The stupid ending of a really stupid movie

Stupid ads

It’s been a long time since a Stupid Nonprofit Ad has been featured on this blog. More than a year. I’m not sure if that’s because there’s less nonprofit stupidity out there or because I’m just becoming numb to it. (I hope it’s the former, but it’s probably the latter.)

This example of nonprofit stupidity is interesting, because it’s trying to do something smart. Bit it tripped and fell into a big vat of stupid along the way.

It’s part of a series of print ads (I guess that’s what they are) done for Oxfam UK, a long-standing champion (or victim) in the International Stupid Nonprofit Adlympics.

Oxfamendad

I’m not sure it’s clear what we’re looking at, so I’ll tell you. It’s a take on how old movies used to end: While the dolly-camera pulls back from the finally shot, the gigantic words THE END fill the screen.

It makes no sense whatsoever, at least on its own, so it was necessary to add a little bit of explication. (Which ought to have served as a warning way back in the brainstorming stage that the concept isn’t quite as crisp as they hoped it was.)

Here’s that explication:

Extreme poverty has been halved in just fifteen years

Together we can make it a story from the past

I am 100% in favor of letting our donors know that their giving is actually succeeding at making the world a better place. Far too many people never give to charity because they believe there’s no point — that nothing changes no matter how much money you apply to the problems.

Which is a huge and tragic lie. Because in so many areas, from poverty fighting to animal welfare to medical research, things really are getting better!

That’s not the stupid part.

The stupid part is the abstract and unclear way they make the point.

In each case (the one shown here is one of three similar pieces), the scene is one of squalor. Poverty, right? But all of them lack visible and relatable human beings. The top (and probably only) reason anybody is willing take action against poverty.

Probably every fundraiser who is held responsible to — you know — raise funds — knows this central truth: You don’t move people to give to challenging them with a massive “issue” like poverty. You do it by showing a human-sized problem and a donor-sized solution. You challenge them to help someone in need … not fight (or “halve” poverty in general.

And the part about this that’s really troubling, is the ad characterizes our long and not-yet-finished fight against poverty as a “story” — as if it’s a fluffy entertainment from the out parents’ era.

Please: It’s not a story. It’s real.

And telling the truth is the best way to get people on board.

So if you’re actually serious about fighting poverty for real, and you want others to join you in the fight, you’re going to have to get concrete and straightforward. Fast.

Abstractions that stand for reality, and visual puns that push reality farther away don’t move people to action.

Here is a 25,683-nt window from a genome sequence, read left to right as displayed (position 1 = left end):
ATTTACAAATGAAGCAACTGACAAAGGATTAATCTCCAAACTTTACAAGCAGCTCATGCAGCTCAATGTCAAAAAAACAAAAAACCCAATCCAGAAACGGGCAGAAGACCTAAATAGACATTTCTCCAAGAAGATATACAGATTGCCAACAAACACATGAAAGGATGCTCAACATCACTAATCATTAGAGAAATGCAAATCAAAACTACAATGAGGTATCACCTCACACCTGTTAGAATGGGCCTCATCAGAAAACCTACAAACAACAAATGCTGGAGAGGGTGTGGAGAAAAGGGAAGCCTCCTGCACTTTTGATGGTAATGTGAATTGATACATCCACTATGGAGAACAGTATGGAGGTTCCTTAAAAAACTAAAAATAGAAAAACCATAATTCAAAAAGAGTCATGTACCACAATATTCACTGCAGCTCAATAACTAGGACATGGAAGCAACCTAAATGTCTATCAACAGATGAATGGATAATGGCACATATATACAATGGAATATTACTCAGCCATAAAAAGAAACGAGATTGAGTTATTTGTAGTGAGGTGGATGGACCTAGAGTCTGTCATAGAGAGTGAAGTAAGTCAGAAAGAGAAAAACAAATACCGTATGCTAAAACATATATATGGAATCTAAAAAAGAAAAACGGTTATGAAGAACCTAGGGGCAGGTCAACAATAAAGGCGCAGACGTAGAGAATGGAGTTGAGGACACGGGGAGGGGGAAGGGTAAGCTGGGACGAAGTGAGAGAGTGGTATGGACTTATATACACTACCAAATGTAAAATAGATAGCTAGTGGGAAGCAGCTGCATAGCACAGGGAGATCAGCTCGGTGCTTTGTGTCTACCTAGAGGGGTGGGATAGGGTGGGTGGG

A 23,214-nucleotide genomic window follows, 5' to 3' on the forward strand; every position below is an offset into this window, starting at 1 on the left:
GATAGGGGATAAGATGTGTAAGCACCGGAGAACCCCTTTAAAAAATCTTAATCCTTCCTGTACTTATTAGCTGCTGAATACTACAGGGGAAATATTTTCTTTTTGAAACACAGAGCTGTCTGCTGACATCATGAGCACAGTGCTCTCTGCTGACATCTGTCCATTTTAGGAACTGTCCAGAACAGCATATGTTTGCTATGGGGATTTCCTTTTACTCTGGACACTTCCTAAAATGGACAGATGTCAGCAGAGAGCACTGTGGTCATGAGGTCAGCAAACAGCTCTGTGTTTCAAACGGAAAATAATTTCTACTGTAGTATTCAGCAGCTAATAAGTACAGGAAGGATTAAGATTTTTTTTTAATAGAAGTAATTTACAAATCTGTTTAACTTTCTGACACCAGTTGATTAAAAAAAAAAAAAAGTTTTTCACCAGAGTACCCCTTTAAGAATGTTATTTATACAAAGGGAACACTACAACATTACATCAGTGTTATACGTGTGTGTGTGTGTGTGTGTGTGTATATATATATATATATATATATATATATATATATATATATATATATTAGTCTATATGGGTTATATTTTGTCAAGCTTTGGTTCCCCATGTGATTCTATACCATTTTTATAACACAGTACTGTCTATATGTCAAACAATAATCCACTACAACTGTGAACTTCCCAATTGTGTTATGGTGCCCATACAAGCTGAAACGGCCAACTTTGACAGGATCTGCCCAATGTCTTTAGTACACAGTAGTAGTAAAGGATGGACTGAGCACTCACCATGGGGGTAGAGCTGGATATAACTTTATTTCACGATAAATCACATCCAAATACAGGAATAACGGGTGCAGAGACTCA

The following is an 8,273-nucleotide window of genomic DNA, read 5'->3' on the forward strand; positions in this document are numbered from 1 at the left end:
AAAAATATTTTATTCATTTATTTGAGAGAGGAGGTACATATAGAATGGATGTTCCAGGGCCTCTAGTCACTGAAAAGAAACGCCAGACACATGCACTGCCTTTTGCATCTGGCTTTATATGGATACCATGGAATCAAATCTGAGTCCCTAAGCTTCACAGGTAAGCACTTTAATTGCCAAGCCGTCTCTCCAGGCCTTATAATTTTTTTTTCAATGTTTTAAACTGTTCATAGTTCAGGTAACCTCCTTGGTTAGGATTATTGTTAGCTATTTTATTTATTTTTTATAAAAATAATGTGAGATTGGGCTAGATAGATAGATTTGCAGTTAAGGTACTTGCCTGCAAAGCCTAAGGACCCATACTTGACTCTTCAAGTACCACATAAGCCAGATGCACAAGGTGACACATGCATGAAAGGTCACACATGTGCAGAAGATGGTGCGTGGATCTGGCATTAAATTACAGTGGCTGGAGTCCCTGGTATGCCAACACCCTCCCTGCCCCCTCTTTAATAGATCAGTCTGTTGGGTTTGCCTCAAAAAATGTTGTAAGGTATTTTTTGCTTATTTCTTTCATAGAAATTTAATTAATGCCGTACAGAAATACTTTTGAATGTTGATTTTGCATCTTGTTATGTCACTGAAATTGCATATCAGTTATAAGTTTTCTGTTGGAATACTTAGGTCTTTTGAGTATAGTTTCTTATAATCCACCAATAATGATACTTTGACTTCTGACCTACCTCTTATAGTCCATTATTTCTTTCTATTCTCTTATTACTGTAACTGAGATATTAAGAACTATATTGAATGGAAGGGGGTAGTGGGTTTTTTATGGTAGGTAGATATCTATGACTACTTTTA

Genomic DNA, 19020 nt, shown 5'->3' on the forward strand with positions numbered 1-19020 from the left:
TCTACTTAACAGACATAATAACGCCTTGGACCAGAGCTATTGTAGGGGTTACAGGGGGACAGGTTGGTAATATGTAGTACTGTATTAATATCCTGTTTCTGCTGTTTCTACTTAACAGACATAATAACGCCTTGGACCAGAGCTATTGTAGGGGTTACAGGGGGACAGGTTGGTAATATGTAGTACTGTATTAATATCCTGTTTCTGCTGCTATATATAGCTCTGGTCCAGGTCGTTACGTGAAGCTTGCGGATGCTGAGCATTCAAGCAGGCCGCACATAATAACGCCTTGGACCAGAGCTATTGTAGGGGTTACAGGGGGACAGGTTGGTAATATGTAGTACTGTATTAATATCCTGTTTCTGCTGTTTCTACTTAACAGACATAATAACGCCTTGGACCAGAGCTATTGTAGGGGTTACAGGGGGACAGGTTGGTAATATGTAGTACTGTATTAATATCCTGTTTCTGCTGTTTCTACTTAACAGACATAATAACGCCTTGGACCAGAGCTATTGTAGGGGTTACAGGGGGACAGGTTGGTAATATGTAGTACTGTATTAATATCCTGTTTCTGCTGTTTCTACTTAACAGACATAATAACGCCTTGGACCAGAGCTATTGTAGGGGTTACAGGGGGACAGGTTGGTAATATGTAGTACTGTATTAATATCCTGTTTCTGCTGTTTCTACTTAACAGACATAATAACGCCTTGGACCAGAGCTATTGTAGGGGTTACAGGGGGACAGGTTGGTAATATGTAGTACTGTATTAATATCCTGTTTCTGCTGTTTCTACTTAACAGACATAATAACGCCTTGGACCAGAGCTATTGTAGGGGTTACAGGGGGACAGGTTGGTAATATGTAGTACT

To Oxfam’s credit (I think), I’ve found no evidence that they are guilty for this mess. It’s a “gift” from an ad agency that wants to win an award — which they might well achieve, as the judges are just as clueless about what it takes to meaningfully fight the world’s problems as the ad agency is.

Thanks to Osocio for the tip.

More Stupid Nonprofit Ads.


Comments

2 responses to “The stupid ending of a really stupid movie”

  1. jcrilly5@gmail.com Avatar
    jcrilly5@gmail.com

    “Oxfam UK, a long-standing champion (or victim) in the International Stupid Nonprofit Adlympics.” And yet this long-standing member of stupid ads helped cut extreme poverty in half. thanks Oxfam – Keep the stupidity coming and we will end extreme poverty in our lifetime.

  2. jcrilly5@gmail.com Avatar
    jcrilly5@gmail.com

    “Oxfam UK, a long-standing champion (or victim) in the International Stupid Nonprofit Adlympics.” And yet this long-standing member of stupid ads helped cut extreme poverty in half. thanks Oxfam – Keep the stupidity coming and we will end extreme poverty in our lifetime.

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The future of fundraising is not about social media, online video, or SEM. It’s not about any technology, medium, or technique. It’s about donors. If you need to raise funds from donors, you need to study them, respect them, and build everything you do around them. And the future? It’s already here. More.

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Jeff BrooksJeff Brooks has been serving the nonprofit community for more than 35 years and blogging about it since 2005. He considers fundraising the most noble of pursuits and hopes you’ll join him in that opinion. You can reach him at jeff [at] jeff-brooks [dot] com. More.


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The future of fundraising is not about social media, online video, or SEM. It’s not about any technology, medium, or technique. It’s about donors. If you need to raise funds from donors, you need to study them, respect them, and build everything you do around them. And the future? It’s already here. More.

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Jeff Brooks has been serving the nonprofit community for more than 30 years and blogging about it since 2005. He considers fundraising the most noble of pursuits and hopes you’ll join him in that opinion. You can reach him at jeff [at] jeff-brooks [dot] com.

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